Working small sections at a time and adding more polish as needed, use the product in a circular “polishing” motion.  Here we used painter’s tape to mask off a small area for comparison purposes.

Circular polishing motion in small sections

Circular polishing motion in small sections

Gently wipe of the polish residue with a microfiber towel and inspect the finish. Though this took over 20 minutes, the results say it all:

Head-lamp after polishing

Clear head-lamps after polishing

Ten-minutes after inspecting the first section, the final results for head-lamp housing number one look stunning.  Though this one housing assembly took over 30 minutes to polish by hand, the cost savings for someone without a machine may definitely be worth it.

Polished head-lamp versus unpolished head-lamp

Clear polished head-lamp

Hand polishing is slow going, tiring, and won’t yield as good results as using a machine, but you’ll only spend a fraction of the money.  If you have any questions or tips to share, please do so in the comments section below.

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Marc Harris and Jacob Bunyan
Auto Lavish
Rochester, MI

16 comments on Clearing Hazy Head-Lamp Housings on a Budget

  1. Mo says:


    Thanks for this simple, yet very effective write up. How would this procedure change if you had a machine? Also, wouldnt the M105 cause micro-marring that should be cleaned up using a finer polish like M205? What about other prodcut likes would you would use (i.e. which Menzerna products if any would you use)? And lastly, wouldnt a layer of sealant add some extra protection and prevent the headlights from hazing over again more quickly? Sorry for all the questions, but thanks for your help.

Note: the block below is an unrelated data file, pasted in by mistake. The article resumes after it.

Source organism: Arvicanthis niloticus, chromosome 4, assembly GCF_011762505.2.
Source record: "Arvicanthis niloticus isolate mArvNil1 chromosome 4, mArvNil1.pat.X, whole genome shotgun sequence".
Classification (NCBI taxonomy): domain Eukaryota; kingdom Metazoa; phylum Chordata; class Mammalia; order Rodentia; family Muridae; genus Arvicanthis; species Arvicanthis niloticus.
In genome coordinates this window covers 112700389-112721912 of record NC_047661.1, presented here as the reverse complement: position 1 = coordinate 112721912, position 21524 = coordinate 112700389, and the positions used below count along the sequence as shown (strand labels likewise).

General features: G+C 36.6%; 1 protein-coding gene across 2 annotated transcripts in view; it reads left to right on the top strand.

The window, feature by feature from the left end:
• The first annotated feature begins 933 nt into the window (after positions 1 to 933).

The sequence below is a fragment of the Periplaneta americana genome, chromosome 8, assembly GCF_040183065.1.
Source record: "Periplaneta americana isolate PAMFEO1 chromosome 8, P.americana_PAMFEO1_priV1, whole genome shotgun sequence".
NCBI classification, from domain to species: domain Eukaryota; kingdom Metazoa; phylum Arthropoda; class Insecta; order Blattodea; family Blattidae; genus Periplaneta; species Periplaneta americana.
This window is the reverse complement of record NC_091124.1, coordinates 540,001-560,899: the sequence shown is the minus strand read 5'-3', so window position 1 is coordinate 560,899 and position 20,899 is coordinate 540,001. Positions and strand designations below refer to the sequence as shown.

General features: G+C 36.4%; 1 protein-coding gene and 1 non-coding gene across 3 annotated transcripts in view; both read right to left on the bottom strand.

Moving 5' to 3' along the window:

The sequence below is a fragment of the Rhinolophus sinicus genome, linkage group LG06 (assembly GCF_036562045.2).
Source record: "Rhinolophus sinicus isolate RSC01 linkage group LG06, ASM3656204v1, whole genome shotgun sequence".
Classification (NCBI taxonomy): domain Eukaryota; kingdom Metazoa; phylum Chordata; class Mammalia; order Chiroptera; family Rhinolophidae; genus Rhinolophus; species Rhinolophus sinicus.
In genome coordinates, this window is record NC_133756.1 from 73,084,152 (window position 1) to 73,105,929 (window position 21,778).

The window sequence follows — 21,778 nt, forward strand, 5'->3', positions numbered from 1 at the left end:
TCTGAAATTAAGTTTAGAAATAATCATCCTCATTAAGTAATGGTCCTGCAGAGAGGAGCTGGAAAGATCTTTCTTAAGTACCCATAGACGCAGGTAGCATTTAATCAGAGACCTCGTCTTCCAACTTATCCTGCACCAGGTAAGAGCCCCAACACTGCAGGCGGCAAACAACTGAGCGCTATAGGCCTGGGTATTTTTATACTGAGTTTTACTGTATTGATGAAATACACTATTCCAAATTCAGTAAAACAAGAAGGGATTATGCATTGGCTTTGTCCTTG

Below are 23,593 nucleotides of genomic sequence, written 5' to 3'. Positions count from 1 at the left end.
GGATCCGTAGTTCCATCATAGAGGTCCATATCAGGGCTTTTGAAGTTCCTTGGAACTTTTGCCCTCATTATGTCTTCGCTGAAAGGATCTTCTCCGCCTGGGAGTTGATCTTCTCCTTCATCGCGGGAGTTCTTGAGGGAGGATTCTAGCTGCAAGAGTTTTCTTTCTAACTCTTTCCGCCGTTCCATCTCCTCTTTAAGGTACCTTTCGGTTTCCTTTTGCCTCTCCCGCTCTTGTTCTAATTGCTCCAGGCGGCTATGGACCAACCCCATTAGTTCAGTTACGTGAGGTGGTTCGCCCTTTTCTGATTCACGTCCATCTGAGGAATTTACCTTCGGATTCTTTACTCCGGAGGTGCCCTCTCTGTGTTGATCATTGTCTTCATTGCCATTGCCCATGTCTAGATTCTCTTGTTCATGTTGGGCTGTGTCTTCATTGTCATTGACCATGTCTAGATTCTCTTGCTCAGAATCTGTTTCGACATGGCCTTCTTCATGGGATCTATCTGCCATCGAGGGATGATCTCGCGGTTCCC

• Marc Harris says:

      Outstanding questions. Let me try to address things bit by bit.
      I believe we already have a great article on how to do this with a machine. To paraphrase; wet-sand the headlight and then polish it out.
      Micromarring is always a worry when working with abrasive agents. The plastic headlight housings are much harder than clear-coat is, so “finishing down” shouldn’t be nearly as much of an issue. If you do feel the need to follow up with a lighter polish to attempt to get additional clarity – awesome! I’ve done things both ways and have had mixed results.
      Menzerna makes a lot of really good products. If working strictly with their line, try Intensive Polish, Super Intensive Polish, or Power Gloss. It’s not that this can’t be done with another polish, I just used Meguiar’s 105 because of its cut and popularity.